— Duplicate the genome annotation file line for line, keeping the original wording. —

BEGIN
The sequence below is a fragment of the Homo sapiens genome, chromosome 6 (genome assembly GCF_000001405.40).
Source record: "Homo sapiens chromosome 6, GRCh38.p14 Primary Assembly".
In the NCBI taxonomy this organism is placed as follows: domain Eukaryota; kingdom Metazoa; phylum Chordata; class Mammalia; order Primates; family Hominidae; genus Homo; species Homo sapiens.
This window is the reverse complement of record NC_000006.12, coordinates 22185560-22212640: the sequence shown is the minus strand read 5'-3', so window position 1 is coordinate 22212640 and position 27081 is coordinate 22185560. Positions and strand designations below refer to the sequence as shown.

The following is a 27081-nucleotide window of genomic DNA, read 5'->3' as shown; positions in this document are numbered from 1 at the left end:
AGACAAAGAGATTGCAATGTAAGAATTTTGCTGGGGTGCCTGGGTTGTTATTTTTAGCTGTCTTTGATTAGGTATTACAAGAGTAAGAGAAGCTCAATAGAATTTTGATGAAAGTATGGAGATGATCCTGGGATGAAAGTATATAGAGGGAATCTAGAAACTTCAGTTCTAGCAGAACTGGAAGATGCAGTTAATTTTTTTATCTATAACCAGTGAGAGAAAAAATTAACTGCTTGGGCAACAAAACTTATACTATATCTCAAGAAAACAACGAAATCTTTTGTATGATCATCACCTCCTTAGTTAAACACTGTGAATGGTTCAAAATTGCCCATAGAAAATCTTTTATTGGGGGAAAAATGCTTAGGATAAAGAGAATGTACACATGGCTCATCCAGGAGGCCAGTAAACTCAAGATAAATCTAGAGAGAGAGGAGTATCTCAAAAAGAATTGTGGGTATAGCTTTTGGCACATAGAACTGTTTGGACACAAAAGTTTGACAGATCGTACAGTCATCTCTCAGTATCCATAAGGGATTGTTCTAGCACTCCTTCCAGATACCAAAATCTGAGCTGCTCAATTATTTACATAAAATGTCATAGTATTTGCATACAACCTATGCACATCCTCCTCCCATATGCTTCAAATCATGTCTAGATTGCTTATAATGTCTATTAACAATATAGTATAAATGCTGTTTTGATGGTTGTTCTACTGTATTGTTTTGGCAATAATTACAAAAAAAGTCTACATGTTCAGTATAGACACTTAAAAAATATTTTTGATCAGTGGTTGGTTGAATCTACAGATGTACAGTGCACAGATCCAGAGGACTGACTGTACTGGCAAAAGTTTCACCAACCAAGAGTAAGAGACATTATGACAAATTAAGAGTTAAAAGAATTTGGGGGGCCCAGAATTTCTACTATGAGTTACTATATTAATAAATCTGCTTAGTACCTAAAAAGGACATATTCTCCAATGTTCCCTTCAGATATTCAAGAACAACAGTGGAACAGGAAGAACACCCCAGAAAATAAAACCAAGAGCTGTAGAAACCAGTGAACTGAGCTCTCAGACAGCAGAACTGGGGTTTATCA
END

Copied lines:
The sequence below is a fragment of the Homo sapiens genome, chromosome 6 (genome assembly GCF_000001405.40).
Source record: "Homo sapiens chromosome 6, GRCh38.p14 Primary Assembly".
In the NCBI taxonomy this organism is placed as follows: domain Eukaryota; kingdom Metazoa; phylum Chordata; class Mammalia; order Primates; family Hominidae; genus Homo; species Homo sapiens.
This window is the reverse complement of record NC_000006.12, coordinates 22185560-22212640: the sequence shown is the minus strand read 5'-3', so window position 1 is coordinate 22212640 and position 27081 is coordinate 22185560. Positions and strand designations below refer to the sequence as shown.

The following is a 27081-nucleotide window of genomic DNA, read 5'->3' as shown; positions in this document are numbered from 1 at the left end:
AGACAAAGAGATTGCAATGTAAGAATTTTGCTGGGGTGCCTGGGTTGTTATTTTTAGCTGTCTTTGATTAGGTATTACAAGAGTAAGAGAAGCTCAATAGAATTTTGATGAAAGTATGGAGATGATCCTGGGATGAAAGTATATAGAGGGAATCTAGAAACTTCAGTTCTAGCAGAACTGGAAGATGCAGTTAATTTTTTTATCTATAACCAGTGAGAGAAAAAATTAACTGCTTGGGCAACAAAACTTATACTATATCTCAAGAAAACAACGAAATCTTTTGTATGATCATCACCTCCTTAGTTAAACACTGTGAATGGTTCAAAATTGCCCATAGAAAATCTTTTATTGGGGGAAAAATGCTTAGGATAAAGAGAATGTACACATGGCTCATCCAGGAGGCCAGTAAACTCAAGATAAATCTAGAGAGAGAGGAGTATCTCAAAAAGAATTGTGGGTATAGCTTTTGGCACATAGAACTGTTTGGACACAAAAGTTTGACAGATCGTACAGTCATCTCTCAGTATCCATAAGGGATTGTTCTAGCACTCCTTCCAGATACCAAAATCTGAGCTGCTCAATTATTTACATAAAATGTCATAGTATTTGCATACAACCTATGCACATCCTCCTCCCATATGCTTCAAATCATGTCTAGATTGCTTATAATGTCTATTAACAATATAGTATAAATGCTGTTTTGATGGTTGTTCTACTGTATTGTTTTGGCAATAATTACAAAAAAAGTCTACATGTTCAGTATAGACACTTAAAAAATATTTTTGATCAGTGGTTGGTTGAATCTACAGATGTACAGTGCACAGATCCAGAGGACTGACTGTACTGGCAAAAGTTTCACCAACCAAGAGTAAGAGACATTATGACAAATTAAGAGTTAAAAGAATTTGGGGGGCCCAGAATTTCTACTATGAGTTACTATATTAATAAATCTGCTTAGTACCTAAAAAGGACATATTCTCCAATGTTCCCTTCAGATATTCAAGAACAACAGTGGAACAGGAAGAACACCCCAGAAAATAAAACCAAGAGCTGTAGAAACCAGTGAACTGAGCTCTCAGACAGCAGAACTGGGGTTTATCA